O'Reilly logo

Professional Microsoft® SQL Server® 2008 Administration by Steven Wort, Ross LoForte, Wayne Snyder, Ketan Patel, Brian Knight

Stay ahead with the world's most comprehensive technology and business learning platform.

With Safari, you learn the way you learn best. Get unlimited access to videos, live online training, learning paths, books, tutorials, and more.

Start Free Trial

No credit card required

9.1. Security Principles

When it comes to securing any system, several security principles provide the best results. The ones we talk about with respect to securing your SQL Server are as follows:

  • Principle of least privilege

  • The CIA triad

  • Defense in depth

9.1.1. The Principle of Least Privilege

The principle of least privilege is a security best practice which states that a person should be given only the rights he or she needs to do the job, and no more. The reasoning behind this is simple: If a person makes a mistake, the amount of damage that can be done is limited. If the person is malicious, or if a malicious person compromises another individual's account, granting the original person only the rights needed to do the job will limit the potential impact of an attack. In a classic scenario, suppose a user needs read access to a few tables in a database in order to create reports for the executive staff. The "easy" solution is to make the user a member of the db_datareader fixed database role. Unfortunately, this role gives read access to all tables and views in a database. Therefore, the user would have access to more data than he or she needs. Following the principle of least privilege, a database role should be created with SELECT permission granted against only the tables the user needs. The user should then be made a member of this new role.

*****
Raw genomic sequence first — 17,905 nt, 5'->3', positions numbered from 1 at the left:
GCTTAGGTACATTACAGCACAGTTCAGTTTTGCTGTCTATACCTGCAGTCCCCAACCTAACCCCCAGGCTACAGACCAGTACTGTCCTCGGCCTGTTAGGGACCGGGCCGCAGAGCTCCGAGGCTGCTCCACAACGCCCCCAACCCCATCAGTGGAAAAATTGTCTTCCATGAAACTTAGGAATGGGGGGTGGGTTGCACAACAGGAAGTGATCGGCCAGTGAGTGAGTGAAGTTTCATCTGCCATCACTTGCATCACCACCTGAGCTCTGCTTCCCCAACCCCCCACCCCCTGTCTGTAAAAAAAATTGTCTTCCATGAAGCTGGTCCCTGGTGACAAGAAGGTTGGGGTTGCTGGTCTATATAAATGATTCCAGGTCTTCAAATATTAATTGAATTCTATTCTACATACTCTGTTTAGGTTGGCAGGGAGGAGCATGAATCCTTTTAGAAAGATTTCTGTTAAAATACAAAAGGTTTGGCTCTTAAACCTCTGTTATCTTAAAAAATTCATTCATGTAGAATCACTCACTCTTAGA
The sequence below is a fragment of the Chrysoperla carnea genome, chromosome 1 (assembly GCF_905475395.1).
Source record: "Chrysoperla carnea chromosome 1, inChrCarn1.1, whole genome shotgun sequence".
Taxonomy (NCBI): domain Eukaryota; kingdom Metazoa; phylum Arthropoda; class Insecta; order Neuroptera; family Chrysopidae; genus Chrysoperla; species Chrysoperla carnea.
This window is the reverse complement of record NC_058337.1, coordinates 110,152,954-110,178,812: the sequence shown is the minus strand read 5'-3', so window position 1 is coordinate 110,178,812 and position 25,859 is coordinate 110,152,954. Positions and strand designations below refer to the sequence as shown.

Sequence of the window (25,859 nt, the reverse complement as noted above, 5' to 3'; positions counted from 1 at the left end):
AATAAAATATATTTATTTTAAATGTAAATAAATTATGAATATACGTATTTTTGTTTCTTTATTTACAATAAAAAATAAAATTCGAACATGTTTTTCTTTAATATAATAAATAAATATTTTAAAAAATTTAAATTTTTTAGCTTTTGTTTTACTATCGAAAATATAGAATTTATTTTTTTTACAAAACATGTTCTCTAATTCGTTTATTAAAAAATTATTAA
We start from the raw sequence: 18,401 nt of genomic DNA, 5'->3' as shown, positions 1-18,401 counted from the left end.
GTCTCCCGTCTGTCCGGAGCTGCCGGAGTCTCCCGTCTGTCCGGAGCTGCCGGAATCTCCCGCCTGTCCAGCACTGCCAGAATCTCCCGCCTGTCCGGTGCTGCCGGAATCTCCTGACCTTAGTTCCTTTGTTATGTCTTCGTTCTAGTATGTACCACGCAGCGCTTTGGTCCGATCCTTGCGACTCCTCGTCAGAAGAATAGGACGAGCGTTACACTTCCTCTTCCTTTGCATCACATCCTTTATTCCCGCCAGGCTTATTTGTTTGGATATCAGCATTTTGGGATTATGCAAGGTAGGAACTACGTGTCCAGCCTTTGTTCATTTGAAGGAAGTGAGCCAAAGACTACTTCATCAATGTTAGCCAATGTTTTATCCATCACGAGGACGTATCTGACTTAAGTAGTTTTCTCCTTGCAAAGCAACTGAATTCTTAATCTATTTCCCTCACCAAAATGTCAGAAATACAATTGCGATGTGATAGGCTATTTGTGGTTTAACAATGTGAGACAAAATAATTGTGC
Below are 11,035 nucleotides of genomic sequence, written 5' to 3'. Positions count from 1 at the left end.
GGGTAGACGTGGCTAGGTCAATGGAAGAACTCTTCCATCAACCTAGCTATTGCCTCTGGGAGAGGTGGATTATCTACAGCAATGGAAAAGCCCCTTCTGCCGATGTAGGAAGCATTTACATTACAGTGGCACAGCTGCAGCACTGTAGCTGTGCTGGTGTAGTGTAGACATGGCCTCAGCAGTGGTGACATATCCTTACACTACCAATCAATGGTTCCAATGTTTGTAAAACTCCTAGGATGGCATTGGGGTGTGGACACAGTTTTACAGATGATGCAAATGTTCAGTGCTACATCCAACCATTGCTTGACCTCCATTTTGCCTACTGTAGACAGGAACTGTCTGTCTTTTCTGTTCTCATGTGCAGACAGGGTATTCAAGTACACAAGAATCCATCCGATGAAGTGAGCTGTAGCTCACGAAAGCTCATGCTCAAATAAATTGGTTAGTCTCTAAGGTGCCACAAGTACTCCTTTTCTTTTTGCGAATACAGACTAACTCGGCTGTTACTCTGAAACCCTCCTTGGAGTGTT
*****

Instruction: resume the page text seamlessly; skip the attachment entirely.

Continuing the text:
The principle of least privilege also applies to applications, protocols, and services. For instance, it should be extended to service ...

With Safari, you learn the way you learn best. Get unlimited access to videos, live online training, learning paths, books, interactive tutorials, and more.

Start Free Trial

No credit card required